For more information about the CHOC Heart Institute, visit http://www.choc.org/heart.
Did you know that at least nine of every 1,000 infants born a year have a heart defect, according to the American Heart Association? While some heart diseases are congenital (existing at birth) others are acquired (which can develop during childhood).
In recognition of American Heart Month, CHOC Children’s encourages parents and caregivers to learn about the symptoms associated with some of these heart conditions. Certain symptoms can suggest that your child or teen has a heart problem that needs a doctor’s attention. This is especially true if symptoms occur during sports or other activities.
Talk with your doctor if your child experiences any of the mentioned symptoms. Keep in mind that these signs do not necessarily mean that your child has a heart problem. For example, a child who faints during sports may have low blood sugar or other temporary problems. A doctor can help find the cause.
Click here to learn more about the heart conditions, symptoms and treatment options, treated by experts at the CHOC Children’s Heart Institute.
Kids with cancer, aplastic anemia, blood disorders and those undergoing certain types of surgery benefit especially from these donations. Bone marrow transplant patients and newborns for instance, may need white blood cells to help fight off infections when their immune systems are weak. Your donation can have a direct impact on the recovery of a patient.
To become a blood donor, please contact CHOC Blood and Donor Services at 714-532-8339. To learn more, click here: http://www.choc.org/services/index.cfm?id=P00208.
After the holidays it’s hard to get back into the routine, especially for kids, which means going back to school. This time of year, however, can also be an opportunity to help your child – and you – start the new year right! Check out these helpful tips:
A Mental Jumpstart
Breakfast isn’t a meal you want to skip. Having a healthy meal to start your day seems to improve concentration and problem-solving skills. Eating a balanced breakfast can sharpen a child’s memory and improve school test scores.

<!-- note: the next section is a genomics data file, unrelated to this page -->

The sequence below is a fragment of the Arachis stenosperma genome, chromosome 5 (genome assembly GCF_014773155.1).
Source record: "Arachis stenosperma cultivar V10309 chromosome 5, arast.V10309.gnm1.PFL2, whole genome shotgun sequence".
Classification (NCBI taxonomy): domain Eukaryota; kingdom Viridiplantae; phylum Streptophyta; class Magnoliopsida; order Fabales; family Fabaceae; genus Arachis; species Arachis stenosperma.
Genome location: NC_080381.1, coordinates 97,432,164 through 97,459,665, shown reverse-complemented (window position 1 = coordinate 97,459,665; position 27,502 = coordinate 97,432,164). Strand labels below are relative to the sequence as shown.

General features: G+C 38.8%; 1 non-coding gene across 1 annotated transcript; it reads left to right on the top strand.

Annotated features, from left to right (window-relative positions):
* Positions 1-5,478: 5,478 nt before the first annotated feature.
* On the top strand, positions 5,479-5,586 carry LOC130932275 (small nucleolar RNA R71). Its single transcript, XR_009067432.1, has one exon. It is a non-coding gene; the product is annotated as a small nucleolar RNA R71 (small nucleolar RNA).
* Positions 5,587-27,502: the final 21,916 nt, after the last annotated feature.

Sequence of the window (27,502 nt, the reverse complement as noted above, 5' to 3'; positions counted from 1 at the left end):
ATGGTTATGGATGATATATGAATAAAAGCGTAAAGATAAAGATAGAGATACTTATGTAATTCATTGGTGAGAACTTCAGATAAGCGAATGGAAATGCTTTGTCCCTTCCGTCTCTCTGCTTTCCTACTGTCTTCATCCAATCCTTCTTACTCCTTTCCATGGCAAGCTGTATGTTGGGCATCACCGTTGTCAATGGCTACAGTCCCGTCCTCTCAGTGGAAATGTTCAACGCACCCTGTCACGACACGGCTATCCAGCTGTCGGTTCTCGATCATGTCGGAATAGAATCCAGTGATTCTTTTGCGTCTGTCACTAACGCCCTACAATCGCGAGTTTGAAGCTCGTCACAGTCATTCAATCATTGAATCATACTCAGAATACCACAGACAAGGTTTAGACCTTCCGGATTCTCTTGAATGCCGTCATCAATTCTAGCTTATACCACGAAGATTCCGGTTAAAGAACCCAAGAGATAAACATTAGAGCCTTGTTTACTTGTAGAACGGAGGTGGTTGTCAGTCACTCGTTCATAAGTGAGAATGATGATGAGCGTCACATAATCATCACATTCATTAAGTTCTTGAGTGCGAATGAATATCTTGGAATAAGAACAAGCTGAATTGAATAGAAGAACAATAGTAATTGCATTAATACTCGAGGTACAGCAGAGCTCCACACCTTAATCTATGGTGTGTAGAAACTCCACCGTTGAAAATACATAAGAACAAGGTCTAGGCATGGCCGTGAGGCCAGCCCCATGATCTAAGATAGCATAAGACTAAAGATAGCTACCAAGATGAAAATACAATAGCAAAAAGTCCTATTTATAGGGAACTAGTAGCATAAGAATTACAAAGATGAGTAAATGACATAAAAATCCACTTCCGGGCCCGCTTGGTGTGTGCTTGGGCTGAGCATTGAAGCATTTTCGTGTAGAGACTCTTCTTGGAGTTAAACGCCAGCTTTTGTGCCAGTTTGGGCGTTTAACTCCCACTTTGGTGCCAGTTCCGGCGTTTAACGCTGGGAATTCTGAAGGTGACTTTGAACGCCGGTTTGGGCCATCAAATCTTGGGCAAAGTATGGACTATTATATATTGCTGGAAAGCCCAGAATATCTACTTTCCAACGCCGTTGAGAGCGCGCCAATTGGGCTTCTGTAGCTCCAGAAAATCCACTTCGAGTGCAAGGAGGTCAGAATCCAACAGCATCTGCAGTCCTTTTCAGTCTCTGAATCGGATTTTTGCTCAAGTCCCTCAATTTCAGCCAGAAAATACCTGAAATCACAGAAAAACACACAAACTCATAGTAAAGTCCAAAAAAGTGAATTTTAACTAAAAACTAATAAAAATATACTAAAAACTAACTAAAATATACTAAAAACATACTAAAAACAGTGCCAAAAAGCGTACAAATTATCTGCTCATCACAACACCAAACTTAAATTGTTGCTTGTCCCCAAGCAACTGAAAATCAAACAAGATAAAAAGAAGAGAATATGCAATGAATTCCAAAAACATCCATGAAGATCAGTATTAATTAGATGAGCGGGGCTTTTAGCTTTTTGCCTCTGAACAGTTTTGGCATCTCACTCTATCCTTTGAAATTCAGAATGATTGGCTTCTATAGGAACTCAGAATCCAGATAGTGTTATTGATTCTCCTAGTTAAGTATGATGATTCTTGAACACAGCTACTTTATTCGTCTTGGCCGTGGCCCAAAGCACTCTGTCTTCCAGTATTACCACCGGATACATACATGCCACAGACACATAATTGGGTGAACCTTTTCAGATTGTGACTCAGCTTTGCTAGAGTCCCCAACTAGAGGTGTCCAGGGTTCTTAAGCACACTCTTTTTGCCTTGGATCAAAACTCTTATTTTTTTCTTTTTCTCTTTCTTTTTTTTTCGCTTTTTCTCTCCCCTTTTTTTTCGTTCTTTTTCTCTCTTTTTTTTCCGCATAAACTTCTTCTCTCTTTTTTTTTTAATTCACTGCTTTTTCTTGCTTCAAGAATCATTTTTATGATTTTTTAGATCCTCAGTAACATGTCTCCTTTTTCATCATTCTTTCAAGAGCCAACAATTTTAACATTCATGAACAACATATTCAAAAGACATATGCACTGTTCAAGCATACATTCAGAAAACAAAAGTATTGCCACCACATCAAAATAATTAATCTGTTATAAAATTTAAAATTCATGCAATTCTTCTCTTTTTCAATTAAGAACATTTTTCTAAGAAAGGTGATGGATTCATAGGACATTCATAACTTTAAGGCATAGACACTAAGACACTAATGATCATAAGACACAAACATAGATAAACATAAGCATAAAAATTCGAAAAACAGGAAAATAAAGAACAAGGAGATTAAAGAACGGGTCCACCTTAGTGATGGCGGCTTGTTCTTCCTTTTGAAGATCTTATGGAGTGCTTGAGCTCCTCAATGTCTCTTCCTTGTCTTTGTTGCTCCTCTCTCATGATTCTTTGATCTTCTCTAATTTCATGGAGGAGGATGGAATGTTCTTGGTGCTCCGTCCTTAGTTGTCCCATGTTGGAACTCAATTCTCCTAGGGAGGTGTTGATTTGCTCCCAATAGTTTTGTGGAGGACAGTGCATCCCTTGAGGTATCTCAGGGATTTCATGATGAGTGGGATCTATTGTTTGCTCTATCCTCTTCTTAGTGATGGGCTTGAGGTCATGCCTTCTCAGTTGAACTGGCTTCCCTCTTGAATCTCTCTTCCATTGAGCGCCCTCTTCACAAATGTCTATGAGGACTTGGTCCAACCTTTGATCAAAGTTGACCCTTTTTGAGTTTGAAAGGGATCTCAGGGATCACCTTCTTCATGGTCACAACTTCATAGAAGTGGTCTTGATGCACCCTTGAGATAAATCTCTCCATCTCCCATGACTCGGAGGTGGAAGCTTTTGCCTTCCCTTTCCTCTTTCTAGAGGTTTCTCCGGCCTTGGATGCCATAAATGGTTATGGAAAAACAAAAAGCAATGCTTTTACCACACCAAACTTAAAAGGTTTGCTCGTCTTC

Be a Positive Example
Remember that setting a good example by eating healthy foods and getting plenty of exercise is key to getting your kids to adopt healthy lifestyles. Try eating dinner together as a family more often.
Also, get involved in your child’s education and attend school functions. Children who have parents who are more involved with their education often perform better in school, are better adjusted and are less likely to drop out.
If You Want to See Better Grades, then you may want to reorganize your child’s room. Specifically, consider moving his or her TV to another location. Most pediatricians believe that too much time spent watching TV and playing video and computer games can harm a child’s academic performance. Below are some more tips to help your child develop good study habits:
- Provide a work space that is specifically for their homework. It can be in their bedroom or another part of the home the key is that the space offers privacy.
- Give your child the necessary tools to get the job done. Provide good lighting and any other supplies he or she may need.
- Don’t rush – make sure your child has enough time to get his or her homework done at a reasonable hour.
- Check in on their computer use to ensure it’s being used for their homework and not acting as a distraction.
- Make yourself available to help them with questions. If your child is having a hard time with homework, consider a tutor. Talk it over with your child’s teacher.
- Take steps to help alleviate eye, neck and brain fatigue while studying. Have your child close the books for a few minutes, stretch and take a break when it will not be too disruptive.
The sudden death of a child and/or athlete is a tragic yet rare occurrence that causes significant concern in both the general public and medical community. Strategies to prevent these catastrophes have become a prominent public health debate. To address this critical topic affecting our young athletes, a symposium on the diagnosis, therapy and prevention of sudden cardiac arrest (SCA) in children and adolescents is being planned at Disney’s Grand California Hotel and Spa in Anaheim for January 14-15, 2011.
We spoke to Dr. Anjan Batra, medical director of electrophysiology at the CHOC Children’s Heart Institute, about the importance of this event: